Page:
In the two weeks since the catch over 100 colour ringed Knot have been reported to Jim Wilson (the project coordinator). All of these sightings have come from a single site on the Wirral or within 2km of the ringing site.   Any sightings whether from Liverpool bay or anywhere else are really valuable to help answer the above questions.

Many thanks to the huge number of people who made this catch possible, particularly the MOD, South West Lancs RG, Jim Wilson, Peter Knight, Rose Maciewicz and the large team that assembled on the day.  Also thanks to Ian Hartley for the photo.

Remarkable day’s ringing – Part 1 – Sanderling

Posted on - In North Lancs Ringing Group
Slightly out of the North Lancs RG area however a large team of ringers including many from North Lancs made a trip to the Sefton coast to ring and colour ring Knot as part of a study run from Norway looking at how Knot use the West coast of the UK to moult and winter and then to look at how this effects their migration route back up to Greenland and Canada to breed.  More on this project in part 2 which will follow in the coming weeks.

While we specifically targeting Knot we also caught some Sanderling.  In the last decade under 10 Sanderling have been ringed in North Merseyside and Lancashire so any Sanderling caught will be interesting and add to our understanding of their movements.  Out of the 370 Sanderling we caught 45 were already carrying rings.  The bulk of these 45 are from ringing in North Wales around Rhyl which is around 35km away.  These movement data are valuable as it is proof of the connectivity between moulting populations of Sanderling in autumn and their wintering grounds and how strong the link between the two are.

Three of the Sanderling were carrying colour rings.  All 3 were ringed in Iceland in May 2016 as part of a long running study of Sanderling.  Out of the thousands of Sanderling colour ringed on migration, breeding and wintering sites on our flyway all 3 we caught came from the same site.  Once again this strongly links the moulting population on the Sefton coast to the migration stop over site in Iceland.  One of these birds has also been seen near Rhyl in previous winters.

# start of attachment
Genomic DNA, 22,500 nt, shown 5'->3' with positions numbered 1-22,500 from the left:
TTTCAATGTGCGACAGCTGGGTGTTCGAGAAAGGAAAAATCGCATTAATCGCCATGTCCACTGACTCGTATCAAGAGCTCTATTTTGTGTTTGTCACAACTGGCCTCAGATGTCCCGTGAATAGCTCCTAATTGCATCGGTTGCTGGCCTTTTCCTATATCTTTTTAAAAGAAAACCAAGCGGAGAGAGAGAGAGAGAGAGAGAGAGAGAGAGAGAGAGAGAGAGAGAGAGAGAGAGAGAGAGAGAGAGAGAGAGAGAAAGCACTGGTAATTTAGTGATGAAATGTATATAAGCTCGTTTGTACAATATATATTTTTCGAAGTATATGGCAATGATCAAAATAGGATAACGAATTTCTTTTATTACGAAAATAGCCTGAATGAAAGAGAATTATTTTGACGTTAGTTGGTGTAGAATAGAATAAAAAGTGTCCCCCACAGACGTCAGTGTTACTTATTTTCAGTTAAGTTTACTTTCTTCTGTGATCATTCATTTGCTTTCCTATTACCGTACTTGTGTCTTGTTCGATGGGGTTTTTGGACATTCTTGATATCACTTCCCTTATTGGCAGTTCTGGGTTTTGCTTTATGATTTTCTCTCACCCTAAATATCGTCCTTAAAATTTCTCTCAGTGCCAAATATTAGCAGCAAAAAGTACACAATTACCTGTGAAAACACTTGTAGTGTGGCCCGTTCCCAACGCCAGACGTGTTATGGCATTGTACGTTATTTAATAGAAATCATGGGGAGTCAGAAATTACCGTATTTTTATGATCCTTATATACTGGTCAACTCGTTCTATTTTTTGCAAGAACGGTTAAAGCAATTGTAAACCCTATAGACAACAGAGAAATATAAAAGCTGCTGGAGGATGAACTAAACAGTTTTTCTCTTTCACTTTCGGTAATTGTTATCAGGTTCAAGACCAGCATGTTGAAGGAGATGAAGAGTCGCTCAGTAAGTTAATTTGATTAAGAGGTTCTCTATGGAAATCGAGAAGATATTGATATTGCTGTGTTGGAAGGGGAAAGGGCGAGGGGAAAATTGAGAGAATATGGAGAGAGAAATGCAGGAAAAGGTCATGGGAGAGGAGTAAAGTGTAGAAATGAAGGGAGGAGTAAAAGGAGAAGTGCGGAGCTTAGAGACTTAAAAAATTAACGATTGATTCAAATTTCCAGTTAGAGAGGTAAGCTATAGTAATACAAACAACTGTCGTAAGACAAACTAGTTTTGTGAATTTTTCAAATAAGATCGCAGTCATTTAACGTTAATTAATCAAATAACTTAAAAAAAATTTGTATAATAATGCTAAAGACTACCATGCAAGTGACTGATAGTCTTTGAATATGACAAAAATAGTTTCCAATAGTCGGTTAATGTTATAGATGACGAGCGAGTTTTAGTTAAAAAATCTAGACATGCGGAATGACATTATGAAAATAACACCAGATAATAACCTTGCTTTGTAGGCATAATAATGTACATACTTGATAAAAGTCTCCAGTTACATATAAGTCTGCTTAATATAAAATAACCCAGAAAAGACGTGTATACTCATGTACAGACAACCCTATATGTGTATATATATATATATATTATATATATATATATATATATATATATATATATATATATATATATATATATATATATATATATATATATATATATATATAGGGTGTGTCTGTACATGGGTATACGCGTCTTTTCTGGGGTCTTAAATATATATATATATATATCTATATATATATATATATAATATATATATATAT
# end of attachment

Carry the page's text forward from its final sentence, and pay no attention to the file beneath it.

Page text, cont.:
Having knowledge of inter-site connectivity is valuable in the conservation world because we can say, conclusively, that the loss of one site or habitat will have an impact on how the birds at one site use sites elsewhere.  Without such data and being limited to count data it would be easy to say the loss of one site would impact the peak count number of birds however with the connectivity data and count data there is a lot more evidence of a wider impact of the loss of one site. Luckily none of the sites in question here are under any threat.

For me this highlights the value of the ringing scheme; it's all about what the normal bird normally does rather than what the rare bird rarely does.

Bearded Tits Form Pairs When Juveniles

Posted on - In North Lancs Ringing Group
In today's windy conditions only two Bearded Tits were recorded on the grit trays by Steve & Jan but they were obviously a pair gritting together on two occasions. They were both first colour ringed as juveniles in July 2016. By early October they had obviously formed a pair for they were recorded together on the grit trays on no less than 12 occasions into November 2016. So far this autumn they have been recorded together on five occasions.

We have recorded similar behavior on many occasions over the years proving beyond all doubt that Bearded Tits form pairs in their first late summer/early autumn and if they survive they retain good pair fidelity. We have records of three pairs that remained together for three years and we have no records of pair divorcing!
John

Bearded Tit Gritting Season Gets Underway

Posted on - In North Lancs Ringing Group
This year has seen an early start to the visits by Bearded Tits to the grit tray at Leighton Moss RSPB Reserve. The first birds were seen on the 17th which is 6 days earlier than last year. On the 19th there were at least 9 birds at 10.25 including rather surprisingly 2 birds still in juvenile plumage. Of the colour ringed birds identified there was a female ringed as a nestling in May 2016. Another female from the same brood has been re-trapped earlier this year.

To date we have identified 21 adult males and 11 adult female Bearded Tits but we have only ringed 22 juveniles as ringing has been restricted this year by bad weather and access difficulties and at the moment by high water levels.

The birds need the extra grit in their gizzard for at this time of year they change their diet from insects to mainly the harder reed seed.

John

A Quick Dispersing Merlin

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Mark and team were mist netting Meadow Pipits on the edge of Bowland and to their surprise they caught a juvenile male Merlin. They were even more surprised when they found it was already ringed!We have just got the ringing details. It was ringed as a nestling from a brood of four on July 5th at a confidential site in Swaledale North Yorkshire. It had moved 57 km SSW in 51 days since ringing.But it had probably been ringed a few days before it fledged so it is an amazing quick dispersal for a young bird. Marks superb photo is shown below.


John